Sunday, May 07, 2006


“…faith is not only the principle of action, but of power also, in all intelligent beings, whether in heaven or on earth. Thus says the author of the epistle to the Hebrews 11:3,
‘Through faith we understand that the worlds were framed by the word of God, so that things which are seen were not made of things which do appear.’
“By this we understand that the principle of power, which existed in the bosom of God, by which the worlds were framed, was faith; and that it is by reason of this principle of power existing in the Deity, that all created things exist - so that all things in heaven, on earth, or under the earth, exist by reason of faith, as it existed in Him. Had it not been for the principle of faith, the worlds would never have been framed, neither would man have been formed of the dust. “ (“Lectures On Faith” 1:13-16)

Mormon scriptures teach that God began the act of creation by looking upon chaotic matter dispersed throughout space and deciding to organize it into new worlds. Within Mormonism, “creation” does not mean to “make out of nothing,” but to take the chaos of nature and organize it in such a way that it is of benefit to intelligent beings.

But to do this, all intelligent beings--Divine or human--must first envision what it is they wish to bring forth.

Proverbs 29: 18 states: “Where there is no vision, the people perish.”

Without vision--without the capacity to envision what does not yet exist but which can be brought to pass, humanity would indeed perish. Without this one attribute, we would be something less than human; we could not claim to exist in the image of God in any profound or deeply meaningful way.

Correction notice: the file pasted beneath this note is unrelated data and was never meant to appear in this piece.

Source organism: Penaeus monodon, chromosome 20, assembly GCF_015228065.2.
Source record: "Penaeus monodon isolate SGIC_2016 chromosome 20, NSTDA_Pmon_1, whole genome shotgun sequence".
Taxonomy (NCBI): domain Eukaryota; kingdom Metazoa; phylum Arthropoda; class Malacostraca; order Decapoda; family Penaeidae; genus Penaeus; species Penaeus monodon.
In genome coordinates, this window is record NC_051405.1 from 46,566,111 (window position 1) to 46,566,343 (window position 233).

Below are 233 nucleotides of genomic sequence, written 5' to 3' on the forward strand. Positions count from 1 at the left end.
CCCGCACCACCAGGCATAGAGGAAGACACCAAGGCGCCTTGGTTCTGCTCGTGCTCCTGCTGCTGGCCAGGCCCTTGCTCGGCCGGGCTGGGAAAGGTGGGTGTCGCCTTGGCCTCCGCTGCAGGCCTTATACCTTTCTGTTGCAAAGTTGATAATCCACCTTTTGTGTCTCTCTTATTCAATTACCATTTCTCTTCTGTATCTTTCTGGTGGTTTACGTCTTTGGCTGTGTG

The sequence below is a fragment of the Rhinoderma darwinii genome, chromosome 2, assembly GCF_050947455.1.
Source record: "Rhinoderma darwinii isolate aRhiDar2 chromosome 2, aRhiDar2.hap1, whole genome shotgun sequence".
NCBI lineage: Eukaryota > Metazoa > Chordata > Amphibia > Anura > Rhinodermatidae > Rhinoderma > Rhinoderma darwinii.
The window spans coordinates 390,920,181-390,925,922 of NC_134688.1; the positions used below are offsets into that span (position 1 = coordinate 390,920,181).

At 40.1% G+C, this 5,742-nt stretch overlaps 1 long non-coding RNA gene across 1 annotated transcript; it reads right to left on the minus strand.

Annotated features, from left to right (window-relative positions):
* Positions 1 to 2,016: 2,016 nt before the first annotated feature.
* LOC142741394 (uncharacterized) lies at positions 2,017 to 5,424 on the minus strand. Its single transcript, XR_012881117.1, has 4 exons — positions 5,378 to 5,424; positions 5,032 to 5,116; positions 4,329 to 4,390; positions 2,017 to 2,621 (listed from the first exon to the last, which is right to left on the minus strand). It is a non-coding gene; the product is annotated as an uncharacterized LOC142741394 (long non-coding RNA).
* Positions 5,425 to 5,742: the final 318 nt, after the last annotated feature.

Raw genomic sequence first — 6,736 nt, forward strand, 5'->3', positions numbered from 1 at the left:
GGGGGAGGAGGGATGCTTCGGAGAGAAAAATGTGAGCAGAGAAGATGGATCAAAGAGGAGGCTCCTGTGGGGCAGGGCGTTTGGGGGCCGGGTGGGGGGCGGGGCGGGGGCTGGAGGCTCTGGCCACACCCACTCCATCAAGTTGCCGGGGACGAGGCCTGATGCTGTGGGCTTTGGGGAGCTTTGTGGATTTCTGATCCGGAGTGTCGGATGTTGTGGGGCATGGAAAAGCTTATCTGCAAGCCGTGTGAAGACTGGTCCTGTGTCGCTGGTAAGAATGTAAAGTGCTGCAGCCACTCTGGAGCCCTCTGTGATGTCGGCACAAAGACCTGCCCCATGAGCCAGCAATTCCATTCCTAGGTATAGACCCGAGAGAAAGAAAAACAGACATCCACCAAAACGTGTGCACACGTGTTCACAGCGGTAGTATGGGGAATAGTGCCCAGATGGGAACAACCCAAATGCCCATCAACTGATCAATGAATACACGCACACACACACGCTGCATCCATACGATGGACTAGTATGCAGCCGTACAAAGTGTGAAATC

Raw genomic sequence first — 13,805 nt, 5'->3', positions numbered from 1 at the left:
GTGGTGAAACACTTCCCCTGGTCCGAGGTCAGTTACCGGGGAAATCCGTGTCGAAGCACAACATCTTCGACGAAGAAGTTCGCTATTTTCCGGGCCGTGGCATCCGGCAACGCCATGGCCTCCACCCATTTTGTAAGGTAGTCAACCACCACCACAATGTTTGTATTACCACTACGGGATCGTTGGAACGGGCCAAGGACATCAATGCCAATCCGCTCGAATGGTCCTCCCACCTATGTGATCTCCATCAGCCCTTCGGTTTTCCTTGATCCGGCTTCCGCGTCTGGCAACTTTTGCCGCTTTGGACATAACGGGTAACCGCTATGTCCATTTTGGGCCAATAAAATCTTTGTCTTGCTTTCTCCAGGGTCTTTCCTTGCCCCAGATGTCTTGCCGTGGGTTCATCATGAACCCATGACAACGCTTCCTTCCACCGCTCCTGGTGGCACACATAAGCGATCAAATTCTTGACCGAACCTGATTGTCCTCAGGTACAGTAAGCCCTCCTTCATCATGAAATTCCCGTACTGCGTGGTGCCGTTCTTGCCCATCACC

The capacity for vision allows us to transcend the restraints of time and space, to imagine the consequences of our actions and the possible end results of future endeavors. Faith is the principle behind all human action. Without such vision, faith would have no basis. We could only react to events as they happen. Human striving and creativity would cease.

The need to create is found in every individual and it has always been central to Mormonism. Whereas other religious movements of 19th century America often focused on returning to nature or on withdrawing from the world at large, early Mormons were builders of cities and states. Joseph Smith looked out upon a disease infested Mississippi swamp and envisioned, in its place, the city of Nauvoo. Brigham Young looked out on the deserts of the Great Basin and envisioned a state filled with cities, towns, industries, orchards and farms. The Mormon people were able to see these visions as well, to make these vision their own; these visions served as the basis for a faith inspired the people to action. The course of our nation’s history was changed as a result. A Mississippi swamp became largest city in Illinois, and the deserts of the American west blossomed as the rose.